When I arrived at the law firm in September of 199_, pretty much the first thing I noticed was C____. I’d met her the previous summer, but she had been involved in a serious relationship at the time, and I quickly realized that I needed to stay as far away from her as possible. After sharing an elevator on the first day of work, I decided it was time to do a little research. By 6:00 P.M. that same day, I’d figured out that there was no one else in the picture. The coast was clear for me to screw this one up like so many before!
We began hanging out together in large groups (and by “hanging out together,” I mean occupying opposite sides of the same 500 square feet or so of space at the usual firm haunts). A couple of weeks after I started work, C invited me to a celebratory birthday lunch for her legal assistant J___. We went to the best Chicken Fried Steak Place (yes, it is a proper noun) in downtown Houston, which seemed a bit odd, given how fit and food-conscious I knew J to be.
When I asked him about the choice, he told me that he’d lost sixty pounds, and that this was the first time in over a year he’d felt he could indulge in an old favorite without falling back into old habits. When I asked him how he’d done it, J told me it had just been diet and exercise, and that he really owed his success to taking up running.
This of course led me into my well-rehearsed diatribe on running and how They Couldn’t Make Me Do It Ever Again. Imagine George H.W. Bush and broccoli, but with ten times more vehemence. Now you’re getting close to just how emphatically I insisted that I would never run again unless someone was chasing me with a knife.
Later that same Friday night, a bunch of us went out to a bar. C was there, as was J. Around 9:30 or so, C announced to the world that she was leaving. I recall making a rather pathetic attempt to get her to stay, but she said she couldn’t, because she was training for the Houston Marathon and had to run three three-mile loops around Memorial Park the next morning.
Maybe it was the combination of alcohol and love. Maybe I had a deathwish. Whatever the explanation, the next words that popped out of my mouth were, “Cool. I’d love to go with you.” At this point, my life turned into a stereotypical laugh-tracked sitcom. J was standing just a few feet away, and he immediately piped up with, “But Paul, you told me you were never going to MNMMMPH” as I stomped on his toe to shut him up. Sometime in the next three seconds or so, partial sanity returned, and I told C “I don’t think I could do anywhere close to nine miles, but I could probably make one loop with you.” C told me to meet her at 8:00 at the park.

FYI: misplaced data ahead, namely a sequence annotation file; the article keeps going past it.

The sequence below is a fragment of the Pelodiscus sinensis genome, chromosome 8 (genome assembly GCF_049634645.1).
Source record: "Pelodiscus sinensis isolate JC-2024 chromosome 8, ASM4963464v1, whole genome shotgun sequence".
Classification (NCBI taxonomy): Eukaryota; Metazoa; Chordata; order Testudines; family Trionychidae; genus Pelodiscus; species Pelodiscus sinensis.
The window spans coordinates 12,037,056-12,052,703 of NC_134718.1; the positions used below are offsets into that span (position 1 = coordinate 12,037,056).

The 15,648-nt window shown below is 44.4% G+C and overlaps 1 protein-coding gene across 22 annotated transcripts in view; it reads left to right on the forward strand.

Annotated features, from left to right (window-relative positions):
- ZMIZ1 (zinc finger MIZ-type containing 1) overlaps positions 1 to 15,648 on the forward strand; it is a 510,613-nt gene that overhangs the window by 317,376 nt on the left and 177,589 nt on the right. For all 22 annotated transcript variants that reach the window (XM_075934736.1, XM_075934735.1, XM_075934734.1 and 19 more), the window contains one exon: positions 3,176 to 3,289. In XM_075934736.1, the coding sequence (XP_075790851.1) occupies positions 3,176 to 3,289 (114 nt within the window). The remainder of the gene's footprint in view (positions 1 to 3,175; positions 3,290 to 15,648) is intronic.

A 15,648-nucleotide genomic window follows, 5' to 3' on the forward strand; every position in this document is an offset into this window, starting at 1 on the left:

The careful reader will recall that my distance running had historically followed a particular pattern: stop, throw up, walk. Unfortunately, that fateful first Saturday run was no exception. I made it a mile-and-a-half at C’s 8:15 pace, then renewed my old traditions.
I tried to make C leave me and finish her run. I also tried to disappear, to kill myself by sheer force of will alone, and to be the first homo sapiens ever whose visible embarrassment went right past “red” into infrared. But I couldn’t manage any of it; and she and I walked the most humbling mile-and-a-half of my life back to the cars.
This could not stand.
But that’s a story for another time.
Sunday, February 13, 2011
Obviously we have very different kids at very different stages of life but if your kids (or someone else's) asked you the same question, what would you include?
Saturday, February 12, 2011
For logistics I will be staying with friends who are fortunate enough to have a home in Sag Harbor and will drive me to the starting line. Not sure how it will feel without 40,000 people milling around for hours in advance. Looking forward to Ted running with me for up to the first 20 miles. Welcome any one else who is free Saturday September 24, 2011. And thanks to my associate dean for arranging a marathon (I mean research) leave for the fall.
Friday, February 11, 2011
Second, I'm curious about his statement that running an Ironman changed his life. He suddenly felt as if he could do anything.
That's certainly the view of the uninformed about endurance sports. "If you run a marathon, you can do anything!" I've never felt that way. When I finished my first marathon, all I wanted to do was drink a beer. After recovering a little, I know I wanted to run faster the next time, but "anything"? Hardly.
When does an athletic accomplishment qualify as life-changing? You know, so you can get the tattoo and not feel foolish a decade later. This one seems like it might do it. I've previously mentioned RAAM. But I doubt it. Short of inducing post-traumatic stress disorder, I think you pretty much wake up a week later and realize if you don't get back out jogging again, you're going to end up out of shape.
On the other hand, maybe I'll try walking up the street for a double espresso. That may bring it back.
Tuesday, February 8, 2011